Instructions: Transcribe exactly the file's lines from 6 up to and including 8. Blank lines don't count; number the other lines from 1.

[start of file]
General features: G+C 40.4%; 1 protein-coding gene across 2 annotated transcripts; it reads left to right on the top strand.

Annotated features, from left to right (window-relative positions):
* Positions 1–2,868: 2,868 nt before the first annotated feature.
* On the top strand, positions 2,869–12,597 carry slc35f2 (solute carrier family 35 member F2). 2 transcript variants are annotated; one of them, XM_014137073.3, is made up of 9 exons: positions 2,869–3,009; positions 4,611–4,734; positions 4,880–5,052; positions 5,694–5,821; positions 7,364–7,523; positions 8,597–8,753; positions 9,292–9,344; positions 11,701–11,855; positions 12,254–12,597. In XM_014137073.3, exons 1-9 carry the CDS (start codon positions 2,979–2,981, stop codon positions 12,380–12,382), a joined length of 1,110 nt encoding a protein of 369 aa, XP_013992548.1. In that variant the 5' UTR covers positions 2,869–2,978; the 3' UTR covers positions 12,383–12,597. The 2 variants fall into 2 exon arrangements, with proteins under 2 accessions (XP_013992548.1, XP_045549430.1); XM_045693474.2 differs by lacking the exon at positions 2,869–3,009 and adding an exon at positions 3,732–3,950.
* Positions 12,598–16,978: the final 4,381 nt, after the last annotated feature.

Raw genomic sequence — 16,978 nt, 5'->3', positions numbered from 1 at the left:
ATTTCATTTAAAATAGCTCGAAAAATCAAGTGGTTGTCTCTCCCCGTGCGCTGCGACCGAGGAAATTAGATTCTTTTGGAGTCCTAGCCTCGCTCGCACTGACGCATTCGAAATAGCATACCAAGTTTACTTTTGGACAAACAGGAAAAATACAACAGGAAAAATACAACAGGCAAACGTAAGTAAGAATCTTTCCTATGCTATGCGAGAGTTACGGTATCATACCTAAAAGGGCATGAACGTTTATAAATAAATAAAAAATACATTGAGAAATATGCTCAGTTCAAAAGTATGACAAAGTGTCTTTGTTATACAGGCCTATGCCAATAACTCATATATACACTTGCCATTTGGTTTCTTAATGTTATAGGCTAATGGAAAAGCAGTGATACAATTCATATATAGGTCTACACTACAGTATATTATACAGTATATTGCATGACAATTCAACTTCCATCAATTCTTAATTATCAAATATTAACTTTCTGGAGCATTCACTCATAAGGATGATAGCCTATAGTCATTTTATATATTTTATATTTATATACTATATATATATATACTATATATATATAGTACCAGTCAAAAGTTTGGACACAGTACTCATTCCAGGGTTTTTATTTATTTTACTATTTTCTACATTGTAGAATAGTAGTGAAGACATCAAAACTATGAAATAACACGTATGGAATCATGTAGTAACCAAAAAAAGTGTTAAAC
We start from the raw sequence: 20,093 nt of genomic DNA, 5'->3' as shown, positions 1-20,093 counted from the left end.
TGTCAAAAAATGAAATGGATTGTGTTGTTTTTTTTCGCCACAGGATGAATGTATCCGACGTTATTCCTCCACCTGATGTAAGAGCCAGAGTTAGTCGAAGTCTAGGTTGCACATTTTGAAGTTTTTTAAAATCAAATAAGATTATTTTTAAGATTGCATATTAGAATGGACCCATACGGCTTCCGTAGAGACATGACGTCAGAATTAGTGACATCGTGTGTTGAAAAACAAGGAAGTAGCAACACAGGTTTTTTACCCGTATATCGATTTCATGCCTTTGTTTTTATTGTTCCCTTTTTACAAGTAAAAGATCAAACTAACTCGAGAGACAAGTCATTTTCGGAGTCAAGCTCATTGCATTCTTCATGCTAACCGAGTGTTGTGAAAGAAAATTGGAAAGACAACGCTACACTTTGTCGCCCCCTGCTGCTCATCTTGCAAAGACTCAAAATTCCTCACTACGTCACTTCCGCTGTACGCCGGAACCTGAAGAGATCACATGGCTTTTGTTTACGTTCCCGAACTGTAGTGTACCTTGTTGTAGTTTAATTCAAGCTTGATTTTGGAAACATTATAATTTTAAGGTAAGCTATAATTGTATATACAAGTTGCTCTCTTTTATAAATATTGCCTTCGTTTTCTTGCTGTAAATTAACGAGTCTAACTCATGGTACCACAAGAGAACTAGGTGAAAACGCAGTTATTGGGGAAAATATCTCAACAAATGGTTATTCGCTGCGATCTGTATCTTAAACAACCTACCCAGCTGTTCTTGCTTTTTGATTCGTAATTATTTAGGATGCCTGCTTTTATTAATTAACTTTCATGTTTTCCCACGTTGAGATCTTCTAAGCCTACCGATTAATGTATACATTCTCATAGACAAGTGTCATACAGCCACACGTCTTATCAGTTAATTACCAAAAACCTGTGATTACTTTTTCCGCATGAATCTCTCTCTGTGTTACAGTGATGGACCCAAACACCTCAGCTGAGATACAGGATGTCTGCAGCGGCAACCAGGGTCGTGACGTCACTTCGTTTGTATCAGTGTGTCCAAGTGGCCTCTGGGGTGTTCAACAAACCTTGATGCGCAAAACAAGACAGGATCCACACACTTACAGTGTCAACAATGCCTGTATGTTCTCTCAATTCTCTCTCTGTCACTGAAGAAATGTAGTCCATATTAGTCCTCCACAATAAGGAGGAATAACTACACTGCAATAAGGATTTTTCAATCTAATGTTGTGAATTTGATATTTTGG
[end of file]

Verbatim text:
Raw genomic sequence — 16,978 nt, 5'->3', positions numbered from 1 at the left:
ATTTCATTTAAAATAGCTCGAAAAATCAAGTGGTTGTCTCTCCCCGTGCGCTGCGACCGAGGAAATTAGATTCTTTTGGAGTCCTAGCCTCGCTCGCACTGACGCATTCGAAATAGCATACCAAGTTTACTTTTGGACAAACAGGAAAAATACAACAGGAAAAATACAACAGGCAAACGTAAGTAAGAATCTTTCCTATGCTATGCGAGAGTTACGGTATCATACCTAAAAGGGCATGAACGTTTATAAATAAATAAAAAATACATTGAGAAATATGCTCAGTTCAAAAGTATGACAAAGTGTCTTTGTTATACAGGCCTATGCCAATAACTCATATATACACTTGCCATTTGGTTTCTTAATGTTATAGGCTAATGGAAAAGCAGTGATACAATTCATATATAGGTCTACACTACAGTATATTATACAGTATATTGCATGACAATTCAACTTCCATCAATTCTTAATTATCAAATATTAACTTTCTGGAGCATTCACTCATAAGGATGATAGCCTATAGTCATTTTATATATTTTATATTTATATACTATATATATATATACTATATATATATAGTACCAGTCAAAAGTTTGGACACAGTACTCATTCCAGGGTTTTTATTTATTTTACTATTTTCTACATTGTAGAATAGTAGTGAAGACATCAAAACTATGAAATAACACGTATGGAATCATGTAGTAACCAAAAAAAGTGTTAAAC
We start from the raw sequence: 20,093 nt of genomic DNA, 5'->3' as shown, positions 1-20,093 counted from the left end.